Apart from the known extratropical origin of the NAO, there are also studies that show the importance of the tropical impact on the NAO. They suggest that tropical variability is an important source for forcing the prevailing wintertime extratropical patterns and atmospheric trends (Sardeshmukh et al., 1987; Lin et al., 2002; Lu et al., 2004; Selten et al., 2004 and more). Changes in the tropical SSTs can excite Rossby waves that can propagate from the tropics to the extratropics creating teleconnection patterns (Hoskins and Karoly, 1981; Hoskins and Ambrizzi, 1993). It is argued that the upward trend of tropical-wide SSTs projects onto the polarity of the NAO (Hoerling et al., 2004; Hurrell et al., 2004). Peterson et al. (2002) used a dry primitive equation model forced with diabatic heating in the tropics and extratropics to find that, although the overall influence of the extratropics is stronger, the trend in the NAO is related to the tropical forcing. Greatbatch et al. (2012), in order to analyse the interannual trend of the NAO, applied a relaxation technique to argue that on timescales larger than 21 yr the tropics are influential, while for shorter timescales the extratropics and the stratosphere are the major sources of variability.

Along the tropical belt there are preferred regions where the SST forcing projects more strongly onto the NAO. The phase of the NAO is related to the region of tropical forcing according to Cassou (2008). Positive NAO events mostly respond to Madden–Julian Oscillation disturbances in the western-central tropical Pacific, while negative NAO events are found to be influenced by the eastern tropical Pacific-western Atlantic, leading to changes along the North Atlantic storm track. Tropical Atlantic SST anomalies are found to induce a significant NAO dipole in late winter simulations but not in early winter (Peng et al., 2005). Another study by Okumura et al. (2001) shows that tropical Atlantic forcing creates a barotropic teleconnection pattern projecting onto the NAO. The importance of the Indian Ocean is pointed out by Hoerling et al. (2004). They used enhanced SSTs over the Indian Ocean, resembling the observed warming since 1950 to force a coupled model and concluded that Indian Ocean warming projects strongly onto the positive NAO (see also Lu et al., 2004).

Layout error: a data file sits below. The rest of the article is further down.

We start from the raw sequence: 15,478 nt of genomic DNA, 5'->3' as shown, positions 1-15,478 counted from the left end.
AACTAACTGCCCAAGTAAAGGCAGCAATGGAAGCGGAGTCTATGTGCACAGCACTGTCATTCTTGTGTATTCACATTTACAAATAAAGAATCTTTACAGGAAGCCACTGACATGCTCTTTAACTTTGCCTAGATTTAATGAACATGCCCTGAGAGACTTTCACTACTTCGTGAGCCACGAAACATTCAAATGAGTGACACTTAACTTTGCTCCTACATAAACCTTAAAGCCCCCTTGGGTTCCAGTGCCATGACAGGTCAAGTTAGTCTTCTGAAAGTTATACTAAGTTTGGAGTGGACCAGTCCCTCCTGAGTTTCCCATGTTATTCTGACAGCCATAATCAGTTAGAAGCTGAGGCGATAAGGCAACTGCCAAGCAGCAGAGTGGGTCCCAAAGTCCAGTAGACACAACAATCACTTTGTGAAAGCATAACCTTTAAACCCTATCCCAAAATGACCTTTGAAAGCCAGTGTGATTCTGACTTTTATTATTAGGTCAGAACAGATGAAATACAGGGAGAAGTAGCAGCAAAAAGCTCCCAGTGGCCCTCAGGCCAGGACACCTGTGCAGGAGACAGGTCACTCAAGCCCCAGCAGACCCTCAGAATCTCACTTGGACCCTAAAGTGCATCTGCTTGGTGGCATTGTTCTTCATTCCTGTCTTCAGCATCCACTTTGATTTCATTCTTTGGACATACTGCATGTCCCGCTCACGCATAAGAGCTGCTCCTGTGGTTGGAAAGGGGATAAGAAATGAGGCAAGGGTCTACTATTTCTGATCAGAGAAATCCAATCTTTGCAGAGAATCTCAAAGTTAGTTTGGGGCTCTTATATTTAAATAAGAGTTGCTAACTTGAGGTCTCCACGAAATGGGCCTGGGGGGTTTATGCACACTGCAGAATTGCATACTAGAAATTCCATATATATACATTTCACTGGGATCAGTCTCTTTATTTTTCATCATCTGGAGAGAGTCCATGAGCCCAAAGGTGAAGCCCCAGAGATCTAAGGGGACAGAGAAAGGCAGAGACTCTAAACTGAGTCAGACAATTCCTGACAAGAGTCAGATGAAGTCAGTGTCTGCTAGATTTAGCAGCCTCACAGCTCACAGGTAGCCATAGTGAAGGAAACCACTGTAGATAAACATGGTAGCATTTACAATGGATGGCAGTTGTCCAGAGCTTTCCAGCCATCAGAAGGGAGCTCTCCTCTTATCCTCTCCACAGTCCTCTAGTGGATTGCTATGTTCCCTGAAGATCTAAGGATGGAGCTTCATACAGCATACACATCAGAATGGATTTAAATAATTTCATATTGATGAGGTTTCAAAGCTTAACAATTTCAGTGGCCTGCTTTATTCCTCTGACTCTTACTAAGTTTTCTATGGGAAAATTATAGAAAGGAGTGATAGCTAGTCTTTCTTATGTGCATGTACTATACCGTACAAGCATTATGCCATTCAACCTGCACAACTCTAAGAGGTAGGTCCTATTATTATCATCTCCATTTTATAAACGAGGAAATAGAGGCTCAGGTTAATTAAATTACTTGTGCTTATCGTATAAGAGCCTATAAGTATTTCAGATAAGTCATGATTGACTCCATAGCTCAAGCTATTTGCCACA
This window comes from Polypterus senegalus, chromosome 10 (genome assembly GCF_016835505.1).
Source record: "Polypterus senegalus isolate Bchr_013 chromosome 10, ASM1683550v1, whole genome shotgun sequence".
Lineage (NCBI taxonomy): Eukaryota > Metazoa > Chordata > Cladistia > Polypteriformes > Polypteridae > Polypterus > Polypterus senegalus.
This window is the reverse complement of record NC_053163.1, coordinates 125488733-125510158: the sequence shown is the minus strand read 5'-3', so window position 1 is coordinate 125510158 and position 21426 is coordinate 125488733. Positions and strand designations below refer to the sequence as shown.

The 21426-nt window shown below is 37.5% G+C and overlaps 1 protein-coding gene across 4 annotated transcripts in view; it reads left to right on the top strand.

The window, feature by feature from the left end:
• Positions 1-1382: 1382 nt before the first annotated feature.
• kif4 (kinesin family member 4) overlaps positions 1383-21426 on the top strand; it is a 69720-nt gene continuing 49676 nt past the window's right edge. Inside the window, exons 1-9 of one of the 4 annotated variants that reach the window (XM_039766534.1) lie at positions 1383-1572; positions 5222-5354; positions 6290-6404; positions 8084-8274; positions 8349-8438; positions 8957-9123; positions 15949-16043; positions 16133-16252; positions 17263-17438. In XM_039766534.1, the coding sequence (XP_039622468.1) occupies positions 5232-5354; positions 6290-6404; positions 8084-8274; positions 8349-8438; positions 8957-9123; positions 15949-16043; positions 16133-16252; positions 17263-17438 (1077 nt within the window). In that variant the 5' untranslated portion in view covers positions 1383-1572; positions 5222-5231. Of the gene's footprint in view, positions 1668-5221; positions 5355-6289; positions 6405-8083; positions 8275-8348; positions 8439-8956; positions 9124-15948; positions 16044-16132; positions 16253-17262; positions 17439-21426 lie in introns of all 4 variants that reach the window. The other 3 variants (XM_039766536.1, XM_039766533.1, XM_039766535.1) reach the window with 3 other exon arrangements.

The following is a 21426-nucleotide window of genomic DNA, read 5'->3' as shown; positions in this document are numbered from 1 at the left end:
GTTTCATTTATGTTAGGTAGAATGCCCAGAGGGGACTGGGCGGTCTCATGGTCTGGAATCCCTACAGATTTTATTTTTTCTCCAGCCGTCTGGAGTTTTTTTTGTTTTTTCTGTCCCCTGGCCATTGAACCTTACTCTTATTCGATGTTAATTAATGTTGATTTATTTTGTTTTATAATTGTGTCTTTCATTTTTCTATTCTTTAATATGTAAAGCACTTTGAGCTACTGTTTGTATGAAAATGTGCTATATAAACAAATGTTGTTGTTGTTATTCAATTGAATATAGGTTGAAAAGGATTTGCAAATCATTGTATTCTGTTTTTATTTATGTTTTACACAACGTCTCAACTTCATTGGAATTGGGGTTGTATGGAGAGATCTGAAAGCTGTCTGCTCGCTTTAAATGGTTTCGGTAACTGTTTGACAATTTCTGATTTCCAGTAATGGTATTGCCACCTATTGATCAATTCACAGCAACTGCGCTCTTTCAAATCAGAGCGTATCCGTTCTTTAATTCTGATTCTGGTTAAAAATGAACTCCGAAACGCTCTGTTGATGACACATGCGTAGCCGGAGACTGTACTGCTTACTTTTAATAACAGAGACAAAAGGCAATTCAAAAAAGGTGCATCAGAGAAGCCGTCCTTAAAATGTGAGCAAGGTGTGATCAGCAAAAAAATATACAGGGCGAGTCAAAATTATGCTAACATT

Here, we aim to study the atmospheric forcing of the NAO with a focus on the tropics. Feldstein (2003) suggests that the NAO has an intrinsic timescale of about 10 d. However, the Rossby wave source (RWS; see Sardeshmukh et al., 1987), which is an estimate of the driving force from the tropics, and the consequent propagation of anomalies towards the extratropics, has a longer time scale. Indeed, for the timescale of 1–10 d in boreal winter a selection of positive and negative NAO events is made (see Section 2 for the definition of the NAO events) and for these events the composites of RWS anomalies are computed, there are almost no pattern similarities between the RWS patterns for the two NAO phases. This indicates that for timescales shorter than 10 d the NAO is mainly driven by the extratropics and the influence of the tropics is negligible. Because our focus is on the impact of the tropics, timescales shorter than 10 d are excluded in this study.